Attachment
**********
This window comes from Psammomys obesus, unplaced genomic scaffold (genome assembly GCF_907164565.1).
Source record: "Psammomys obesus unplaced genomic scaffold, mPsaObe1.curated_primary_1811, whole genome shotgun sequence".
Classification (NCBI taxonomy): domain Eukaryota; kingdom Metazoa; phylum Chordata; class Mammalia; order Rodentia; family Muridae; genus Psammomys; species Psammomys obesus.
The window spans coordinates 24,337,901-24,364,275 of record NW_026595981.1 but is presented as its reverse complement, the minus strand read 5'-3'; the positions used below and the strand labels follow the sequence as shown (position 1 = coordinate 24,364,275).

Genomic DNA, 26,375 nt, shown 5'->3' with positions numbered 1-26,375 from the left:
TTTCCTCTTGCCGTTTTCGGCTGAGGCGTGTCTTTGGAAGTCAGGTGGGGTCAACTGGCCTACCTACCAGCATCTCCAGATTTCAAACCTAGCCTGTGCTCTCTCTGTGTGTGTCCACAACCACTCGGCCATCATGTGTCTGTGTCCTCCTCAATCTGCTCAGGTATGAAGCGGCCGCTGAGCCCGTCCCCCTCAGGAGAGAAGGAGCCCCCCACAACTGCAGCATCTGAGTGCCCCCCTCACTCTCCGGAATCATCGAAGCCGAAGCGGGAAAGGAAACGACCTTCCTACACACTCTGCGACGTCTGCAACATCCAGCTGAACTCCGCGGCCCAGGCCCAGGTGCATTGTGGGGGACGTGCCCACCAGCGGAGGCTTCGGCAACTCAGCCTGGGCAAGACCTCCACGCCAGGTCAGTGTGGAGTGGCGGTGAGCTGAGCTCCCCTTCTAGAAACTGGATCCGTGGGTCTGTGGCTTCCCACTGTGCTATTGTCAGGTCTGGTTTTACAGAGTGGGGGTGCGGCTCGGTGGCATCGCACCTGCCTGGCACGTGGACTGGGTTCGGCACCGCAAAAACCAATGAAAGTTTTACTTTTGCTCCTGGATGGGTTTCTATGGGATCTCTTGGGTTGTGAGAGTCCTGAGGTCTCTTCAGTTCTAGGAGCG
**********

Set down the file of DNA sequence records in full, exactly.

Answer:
This window comes from Psammomys obesus, unplaced genomic scaffold (genome assembly GCF_907164565.1).
Source record: "Psammomys obesus unplaced genomic scaffold, mPsaObe1.curated_primary_1811, whole genome shotgun sequence".
Classification (NCBI taxonomy): domain Eukaryota; kingdom Metazoa; phylum Chordata; class Mammalia; order Rodentia; family Muridae; genus Psammomys; species Psammomys obesus.
The window spans coordinates 24,337,901-24,364,275 of record NW_026595981.1 but is presented as its reverse complement, the minus strand read 5'-3'; the positions used below and the strand labels follow the sequence as shown (position 1 = coordinate 24,364,275).

Genomic DNA, 26,375 nt, shown 5'->3' with positions numbered 1-26,375 from the left:
TTTCCTCTTGCCGTTTTCGGCTGAGGCGTGTCTTTGGAAGTCAGGTGGGGTCAACTGGCCTACCTACCAGCATCTCCAGATTTCAAACCTAGCCTGTGCTCTCTCTGTGTGTGTCCACAACCACTCGGCCATCATGTGTCTGTGTCCTCCTCAATCTGCTCAGGTATGAAGCGGCCGCTGAGCCCGTCCCCCTCAGGAGAGAAGGAGCCCCCCACAACTGCAGCATCTGAGTGCCCCCCTCACTCTCCGGAATCATCGAAGCCGAAGCGGGAAAGGAAACGACCTTCCTACACACTCTGCGACGTCTGCAACATCCAGCTGAACTCCGCGGCCCAGGCCCAGGTGCATTGTGGGGGACGTGCCCACCAGCGGAGGCTTCGGCAACTCAGCCTGGGCAAGACCTCCACGCCAGGTCAGTGTGGAGTGGCGGTGAGCTGAGCTCCCCTTCTAGAAACTGGATCCGTGGGTCTGTGGCTTCCCACTGTGCTATTGTCAGGTCTGGTTTTACAGAGTGGGGGTGCGGCTCGGTGGCATCGCACCTGCCTGGCACGTGGACTGGGTTCGGCACCGCAAAAACCAATGAAAGTTTTACTTTTGCTCCTGGATGGGTTTCTATGGGATCTCTTGGGTTGTGAGAGTCCTGAGGTCTCTTCAGTTCTAGGAGCG